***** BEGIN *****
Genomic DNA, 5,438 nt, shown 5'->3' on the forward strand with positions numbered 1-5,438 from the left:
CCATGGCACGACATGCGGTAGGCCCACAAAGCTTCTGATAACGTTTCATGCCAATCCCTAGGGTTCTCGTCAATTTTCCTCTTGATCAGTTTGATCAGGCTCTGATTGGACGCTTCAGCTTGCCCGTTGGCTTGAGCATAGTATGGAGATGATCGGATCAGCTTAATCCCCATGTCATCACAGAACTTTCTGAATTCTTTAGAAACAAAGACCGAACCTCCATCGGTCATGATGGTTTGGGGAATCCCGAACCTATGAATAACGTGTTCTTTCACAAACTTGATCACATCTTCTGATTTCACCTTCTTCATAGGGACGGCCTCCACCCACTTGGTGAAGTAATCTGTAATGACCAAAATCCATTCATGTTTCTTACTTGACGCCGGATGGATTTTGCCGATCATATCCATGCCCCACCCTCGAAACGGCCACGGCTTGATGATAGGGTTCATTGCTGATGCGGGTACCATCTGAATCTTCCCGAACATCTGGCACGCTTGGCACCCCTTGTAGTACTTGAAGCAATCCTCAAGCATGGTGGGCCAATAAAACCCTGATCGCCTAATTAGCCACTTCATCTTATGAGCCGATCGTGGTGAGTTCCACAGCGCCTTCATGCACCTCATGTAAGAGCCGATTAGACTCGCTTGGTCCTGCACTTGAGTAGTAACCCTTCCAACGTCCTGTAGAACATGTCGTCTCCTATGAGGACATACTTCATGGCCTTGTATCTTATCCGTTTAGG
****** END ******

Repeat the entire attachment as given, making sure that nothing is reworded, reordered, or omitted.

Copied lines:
Genomic DNA, 5,438 nt, shown 5'->3' on the forward strand with positions numbered 1-5,438 from the left:
CCATGGCACGACATGCGGTAGGCCCACAAAGCTTCTGATAACGTTTCATGCCAATCCCTAGGGTTCTCGTCAATTTTCCTCTTGATCAGTTTGATCAGGCTCTGATTGGACGCTTCAGCTTGCCCGTTGGCTTGAGCATAGTATGGAGATGATCGGATCAGCTTAATCCCCATGTCATCACAGAACTTTCTGAATTCTTTAGAAACAAAGACCGAACCTCCATCGGTCATGATGGTTTGGGGAATCCCGAACCTATGAATAACGTGTTCTTTCACAAACTTGATCACATCTTCTGATTTCACCTTCTTCATAGGGACGGCCTCCACCCACTTGGTGAAGTAATCTGTAATGACCAAAATCCATTCATGTTTCTTACTTGACGCCGGATGGATTTTGCCGATCATATCCATGCCCCACCCTCGAAACGGCCACGGCTTGATGATAGGGTTCATTGCTGATGCGGGTACCATCTGAATCTTCCCGAACATCTGGCACGCTTGGCACCCCTTGTAGTACTTGAAGCAATCCTCAAGCATGGTGGGCCAATAAAACCCTGATCGCCTAATTAGCCACTTCATCTTATGAGCCGATCGTGGTGAGTTCCACAGCGCCTTCATGCACCTCATGTAAGAGCCGATTAGACTCGCTTGGTCCTGCACTTGAGTAGTAACCCTTCCAACGTCCTGTAGAACATGTCGTCTCCTATGAGGACATACTTCATGGCCTTGTATCTTATCCGTTTAGG